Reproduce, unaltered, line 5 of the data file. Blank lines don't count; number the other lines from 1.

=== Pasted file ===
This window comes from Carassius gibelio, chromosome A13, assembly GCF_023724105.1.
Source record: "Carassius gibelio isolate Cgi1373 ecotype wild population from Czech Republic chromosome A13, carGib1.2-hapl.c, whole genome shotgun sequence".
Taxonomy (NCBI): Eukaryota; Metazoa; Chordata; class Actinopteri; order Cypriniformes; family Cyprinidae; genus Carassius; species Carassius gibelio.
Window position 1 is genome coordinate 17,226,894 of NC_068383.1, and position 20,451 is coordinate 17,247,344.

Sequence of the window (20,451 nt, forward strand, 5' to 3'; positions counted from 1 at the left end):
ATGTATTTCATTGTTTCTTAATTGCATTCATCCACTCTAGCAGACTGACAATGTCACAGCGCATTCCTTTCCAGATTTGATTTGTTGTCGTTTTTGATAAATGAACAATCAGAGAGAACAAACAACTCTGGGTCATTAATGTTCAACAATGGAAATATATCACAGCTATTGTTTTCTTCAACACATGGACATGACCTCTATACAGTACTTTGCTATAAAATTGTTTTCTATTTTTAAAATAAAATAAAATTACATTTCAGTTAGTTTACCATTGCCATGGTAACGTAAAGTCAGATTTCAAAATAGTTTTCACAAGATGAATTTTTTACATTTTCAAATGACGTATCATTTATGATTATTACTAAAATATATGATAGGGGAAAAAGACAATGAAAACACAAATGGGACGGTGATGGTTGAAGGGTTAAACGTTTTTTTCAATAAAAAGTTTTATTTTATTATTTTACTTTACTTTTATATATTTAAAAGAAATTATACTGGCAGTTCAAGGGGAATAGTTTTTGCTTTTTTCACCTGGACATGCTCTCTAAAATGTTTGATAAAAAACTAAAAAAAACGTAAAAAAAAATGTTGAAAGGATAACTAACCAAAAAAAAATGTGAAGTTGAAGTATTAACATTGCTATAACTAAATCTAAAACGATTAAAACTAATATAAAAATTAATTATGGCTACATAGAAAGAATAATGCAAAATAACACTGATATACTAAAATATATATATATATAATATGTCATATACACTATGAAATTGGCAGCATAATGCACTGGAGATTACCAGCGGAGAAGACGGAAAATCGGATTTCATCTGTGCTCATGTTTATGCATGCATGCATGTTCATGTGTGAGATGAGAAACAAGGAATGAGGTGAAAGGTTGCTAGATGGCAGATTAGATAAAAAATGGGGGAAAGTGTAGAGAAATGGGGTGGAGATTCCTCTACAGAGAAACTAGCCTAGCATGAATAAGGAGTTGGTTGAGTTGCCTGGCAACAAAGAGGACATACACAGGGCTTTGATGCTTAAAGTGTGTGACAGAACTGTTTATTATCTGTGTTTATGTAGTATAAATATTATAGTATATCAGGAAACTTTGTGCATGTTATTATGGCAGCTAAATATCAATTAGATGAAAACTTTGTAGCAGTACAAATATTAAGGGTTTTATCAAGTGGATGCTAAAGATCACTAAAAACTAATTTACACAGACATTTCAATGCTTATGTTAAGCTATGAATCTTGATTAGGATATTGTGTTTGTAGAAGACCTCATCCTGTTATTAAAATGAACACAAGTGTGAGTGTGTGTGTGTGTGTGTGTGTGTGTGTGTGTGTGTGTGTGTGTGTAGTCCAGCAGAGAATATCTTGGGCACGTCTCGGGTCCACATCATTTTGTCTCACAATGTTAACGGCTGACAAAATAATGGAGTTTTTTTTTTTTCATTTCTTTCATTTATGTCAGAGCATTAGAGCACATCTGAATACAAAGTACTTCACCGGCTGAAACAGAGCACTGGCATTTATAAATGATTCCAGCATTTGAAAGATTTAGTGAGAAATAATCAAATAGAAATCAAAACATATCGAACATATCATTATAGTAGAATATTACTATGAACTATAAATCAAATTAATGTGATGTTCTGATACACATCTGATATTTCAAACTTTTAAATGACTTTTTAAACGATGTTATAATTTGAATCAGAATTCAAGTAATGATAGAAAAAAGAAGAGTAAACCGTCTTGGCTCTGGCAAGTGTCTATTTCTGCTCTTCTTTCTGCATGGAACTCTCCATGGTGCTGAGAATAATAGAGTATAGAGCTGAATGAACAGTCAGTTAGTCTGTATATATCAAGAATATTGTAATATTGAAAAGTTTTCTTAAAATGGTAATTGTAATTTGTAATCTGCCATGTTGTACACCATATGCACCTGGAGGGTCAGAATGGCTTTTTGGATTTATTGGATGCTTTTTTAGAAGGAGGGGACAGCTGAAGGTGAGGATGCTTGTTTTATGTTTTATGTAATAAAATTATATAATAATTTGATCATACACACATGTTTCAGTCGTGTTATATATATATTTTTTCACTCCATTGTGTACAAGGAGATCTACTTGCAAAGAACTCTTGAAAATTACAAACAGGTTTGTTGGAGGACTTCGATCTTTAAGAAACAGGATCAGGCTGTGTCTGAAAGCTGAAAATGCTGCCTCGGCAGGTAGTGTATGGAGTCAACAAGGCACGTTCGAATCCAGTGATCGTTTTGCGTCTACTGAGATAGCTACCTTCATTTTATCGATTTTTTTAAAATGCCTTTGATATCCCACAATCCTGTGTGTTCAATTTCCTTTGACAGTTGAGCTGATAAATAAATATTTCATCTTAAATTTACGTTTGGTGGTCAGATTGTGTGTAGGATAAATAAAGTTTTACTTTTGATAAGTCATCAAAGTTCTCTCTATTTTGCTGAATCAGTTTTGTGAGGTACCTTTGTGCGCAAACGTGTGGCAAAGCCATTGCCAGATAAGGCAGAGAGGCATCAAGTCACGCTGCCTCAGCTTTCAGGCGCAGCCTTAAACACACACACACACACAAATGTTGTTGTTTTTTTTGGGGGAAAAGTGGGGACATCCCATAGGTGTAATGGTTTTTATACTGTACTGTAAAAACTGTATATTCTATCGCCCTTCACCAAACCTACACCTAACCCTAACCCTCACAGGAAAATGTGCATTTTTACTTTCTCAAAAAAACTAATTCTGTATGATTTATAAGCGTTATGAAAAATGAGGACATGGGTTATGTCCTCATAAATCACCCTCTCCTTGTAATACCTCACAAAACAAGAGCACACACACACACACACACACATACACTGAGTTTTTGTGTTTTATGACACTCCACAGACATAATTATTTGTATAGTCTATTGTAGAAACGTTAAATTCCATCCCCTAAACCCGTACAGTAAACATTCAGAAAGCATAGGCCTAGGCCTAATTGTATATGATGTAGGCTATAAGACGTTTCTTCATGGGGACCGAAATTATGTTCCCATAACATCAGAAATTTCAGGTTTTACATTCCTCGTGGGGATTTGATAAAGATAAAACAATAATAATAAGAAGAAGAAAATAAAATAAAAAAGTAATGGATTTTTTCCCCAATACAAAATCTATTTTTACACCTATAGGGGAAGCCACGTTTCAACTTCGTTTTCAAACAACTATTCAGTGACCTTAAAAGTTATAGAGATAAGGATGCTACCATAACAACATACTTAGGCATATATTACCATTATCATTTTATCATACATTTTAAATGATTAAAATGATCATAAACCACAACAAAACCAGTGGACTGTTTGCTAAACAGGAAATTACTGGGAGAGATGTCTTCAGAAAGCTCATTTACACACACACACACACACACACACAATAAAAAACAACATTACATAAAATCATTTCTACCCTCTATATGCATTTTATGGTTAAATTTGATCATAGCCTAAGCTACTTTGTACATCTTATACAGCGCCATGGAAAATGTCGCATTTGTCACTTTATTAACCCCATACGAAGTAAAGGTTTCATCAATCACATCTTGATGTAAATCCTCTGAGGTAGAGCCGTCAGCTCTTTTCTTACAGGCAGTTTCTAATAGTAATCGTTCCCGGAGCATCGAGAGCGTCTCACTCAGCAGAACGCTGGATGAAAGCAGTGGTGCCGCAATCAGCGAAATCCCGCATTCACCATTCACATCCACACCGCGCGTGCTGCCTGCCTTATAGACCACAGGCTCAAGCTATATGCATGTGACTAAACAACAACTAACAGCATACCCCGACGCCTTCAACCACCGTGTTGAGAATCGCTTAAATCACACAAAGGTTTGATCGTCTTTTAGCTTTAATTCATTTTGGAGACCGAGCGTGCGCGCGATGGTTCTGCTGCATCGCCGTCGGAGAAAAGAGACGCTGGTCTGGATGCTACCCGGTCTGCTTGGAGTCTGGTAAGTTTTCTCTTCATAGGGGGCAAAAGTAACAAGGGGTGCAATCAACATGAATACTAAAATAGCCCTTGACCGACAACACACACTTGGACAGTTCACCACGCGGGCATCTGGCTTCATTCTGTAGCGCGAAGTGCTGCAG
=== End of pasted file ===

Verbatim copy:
Sequence of the window (20,451 nt, forward strand, 5' to 3'; positions counted from 1 at the left end):